extent to which authority is delegated)
decisions are made by senior management, where little authority is passed
down the organisation.
decisions are made by
experienced people with an overview of the company.
ensures policies are
consistent throughout the company.
decisions can be made without consultation.
procedures such as
ordering and purchasing can be standardised throughout the company, leading
to economies of scale.
in times of crisis the
firm may need strong leadership by a central group of senior managers.
advantages of decentralisation)
the input of the day to day experts, e.g., the shop floor staff, into the
firms decision making.
it risks demoralising
branch managers who may feel mistrusted or powerless.
made by junior management as authority is passed down the organisation,
thereby accepting less uniformity in how things are down. There has been a trend in the 1980s and 1990s is to
decentralise to provide greater flexibility.
reduces the stress and
burdens of senior management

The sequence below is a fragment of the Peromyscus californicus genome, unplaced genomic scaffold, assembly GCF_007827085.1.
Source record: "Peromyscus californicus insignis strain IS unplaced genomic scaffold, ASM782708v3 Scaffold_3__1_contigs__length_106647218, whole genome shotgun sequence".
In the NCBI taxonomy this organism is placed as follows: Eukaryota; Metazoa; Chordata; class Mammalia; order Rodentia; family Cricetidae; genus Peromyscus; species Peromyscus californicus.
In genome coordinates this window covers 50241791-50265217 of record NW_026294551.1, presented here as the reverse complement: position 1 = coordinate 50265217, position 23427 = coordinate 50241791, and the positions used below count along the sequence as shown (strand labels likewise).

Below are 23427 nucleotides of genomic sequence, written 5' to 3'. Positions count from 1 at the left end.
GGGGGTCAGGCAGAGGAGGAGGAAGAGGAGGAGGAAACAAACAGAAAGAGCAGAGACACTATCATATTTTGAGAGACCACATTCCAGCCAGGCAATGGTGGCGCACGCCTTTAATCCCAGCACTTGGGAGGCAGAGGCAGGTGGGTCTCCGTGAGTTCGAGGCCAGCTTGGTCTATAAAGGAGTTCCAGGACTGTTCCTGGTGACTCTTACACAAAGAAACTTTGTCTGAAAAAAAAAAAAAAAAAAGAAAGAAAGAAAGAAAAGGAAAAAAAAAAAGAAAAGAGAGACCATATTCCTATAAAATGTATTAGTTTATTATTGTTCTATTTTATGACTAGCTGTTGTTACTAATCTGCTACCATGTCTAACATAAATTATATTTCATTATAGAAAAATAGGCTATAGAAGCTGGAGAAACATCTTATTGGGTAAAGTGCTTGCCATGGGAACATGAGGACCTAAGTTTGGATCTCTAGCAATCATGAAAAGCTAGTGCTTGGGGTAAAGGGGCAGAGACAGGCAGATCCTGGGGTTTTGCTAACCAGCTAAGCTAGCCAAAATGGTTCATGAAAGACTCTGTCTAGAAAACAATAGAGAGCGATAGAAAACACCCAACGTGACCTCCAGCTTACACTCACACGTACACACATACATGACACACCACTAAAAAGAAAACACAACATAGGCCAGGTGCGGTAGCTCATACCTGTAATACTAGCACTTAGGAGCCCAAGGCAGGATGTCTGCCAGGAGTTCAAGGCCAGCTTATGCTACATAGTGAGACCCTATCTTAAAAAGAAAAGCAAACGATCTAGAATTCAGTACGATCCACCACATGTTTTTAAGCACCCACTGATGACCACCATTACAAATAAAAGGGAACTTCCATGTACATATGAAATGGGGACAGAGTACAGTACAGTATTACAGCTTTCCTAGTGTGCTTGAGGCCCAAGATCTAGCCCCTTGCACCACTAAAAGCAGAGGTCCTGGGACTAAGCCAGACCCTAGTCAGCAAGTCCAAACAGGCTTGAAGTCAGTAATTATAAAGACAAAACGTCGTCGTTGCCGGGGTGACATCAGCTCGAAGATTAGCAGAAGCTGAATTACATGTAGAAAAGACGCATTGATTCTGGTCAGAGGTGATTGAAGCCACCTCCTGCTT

it can empower local
managers encouraging them to be more innovated and motivated.
it reduces the volume
of day to day communication between head office and the branches, therefore
giving senior managers the time to consider long term strategy.
subordinates may have
a better knowledge of local conditions affecting their areas of work.
This should allow them to make more informed well judged choices,
e.g., salespersons have detailed knowledge of customers.
management at middle
and junior levels are groomed to take over higher positions.
They are given the experience of decision making when carrying out
delegated tasks (management development).
could allow greater
flexibility and a quicker response to changes.
If problems do not have to referred to senior management decision
making will be quicker. Since decisions are quicker, they are easier to change in the
light of unforeseen circumstances.
uniformity may unsettle customers who expect every Sainsbury’s to look the
same or for every McDonald’s hamburger to contain just one slice of
head office is in a
position to measure the success of every aspect of the product and sales mix,
therefore its instructions may prove more profitable than local manager’s
It is unlikely there will ever be complete
centralisation or decentralisation. Certain
functions within a business will always be centralised because of their
importance, e.g., decisions about budget allocation are likely to be
centralised as they affect the whole economy.
The decision to distribute profits is also taken only by a few. Some delegation is necessary in all firms because the limits
to the amount of work senior management can carry out. Even if authority is delegated to a subordinate it is usual
for the manager to retain responsibility.